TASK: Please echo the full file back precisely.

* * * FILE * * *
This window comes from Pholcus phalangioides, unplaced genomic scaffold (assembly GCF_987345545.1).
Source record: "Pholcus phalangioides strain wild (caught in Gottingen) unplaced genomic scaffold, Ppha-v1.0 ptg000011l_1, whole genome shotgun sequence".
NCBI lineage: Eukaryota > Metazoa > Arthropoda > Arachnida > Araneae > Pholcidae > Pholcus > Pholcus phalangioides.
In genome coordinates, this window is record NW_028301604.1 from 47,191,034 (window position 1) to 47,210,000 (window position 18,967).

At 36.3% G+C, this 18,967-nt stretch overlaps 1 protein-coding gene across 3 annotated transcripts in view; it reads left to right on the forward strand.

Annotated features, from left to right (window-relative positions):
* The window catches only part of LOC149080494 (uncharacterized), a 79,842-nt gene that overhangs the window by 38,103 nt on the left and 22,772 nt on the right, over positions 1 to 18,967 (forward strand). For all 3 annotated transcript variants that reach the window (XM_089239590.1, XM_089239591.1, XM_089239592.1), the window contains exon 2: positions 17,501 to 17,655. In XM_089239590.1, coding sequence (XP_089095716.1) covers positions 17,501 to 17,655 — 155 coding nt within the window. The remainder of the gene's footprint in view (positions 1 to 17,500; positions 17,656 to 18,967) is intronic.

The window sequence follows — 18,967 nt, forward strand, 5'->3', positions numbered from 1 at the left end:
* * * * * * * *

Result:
This window comes from Pholcus phalangioides, unplaced genomic scaffold (assembly GCF_987345545.1).
Source record: "Pholcus phalangioides strain wild (caught in Gottingen) unplaced genomic scaffold, Ppha-v1.0 ptg000011l_1, whole genome shotgun sequence".
NCBI lineage: Eukaryota > Metazoa > Arthropoda > Arachnida > Araneae > Pholcidae > Pholcus > Pholcus phalangioides.
In genome coordinates, this window is record NW_028301604.1 from 47,191,034 (window position 1) to 47,210,000 (window position 18,967).

At 36.3% G+C, this 18,967-nt stretch overlaps 1 protein-coding gene across 3 annotated transcripts in view; it reads left to right on the forward strand.

Annotated features, from left to right (window-relative positions):
* The window catches only part of LOC149080494 (uncharacterized), a 79,842-nt gene that overhangs the window by 38,103 nt on the left and 22,772 nt on the right, over positions 1 to 18,967 (forward strand). For all 3 annotated transcript variants that reach the window (XM_089239590.1, XM_089239591.1, XM_089239592.1), the window contains exon 2: positions 17,501 to 17,655. In XM_089239590.1, coding sequence (XP_089095716.1) covers positions 17,501 to 17,655 — 155 coding nt within the window. The remainder of the gene's footprint in view (positions 1 to 17,500; positions 17,656 to 18,967) is intronic.

The window sequence follows — 18,967 nt, forward strand, 5'->3', positions numbered from 1 at the left end: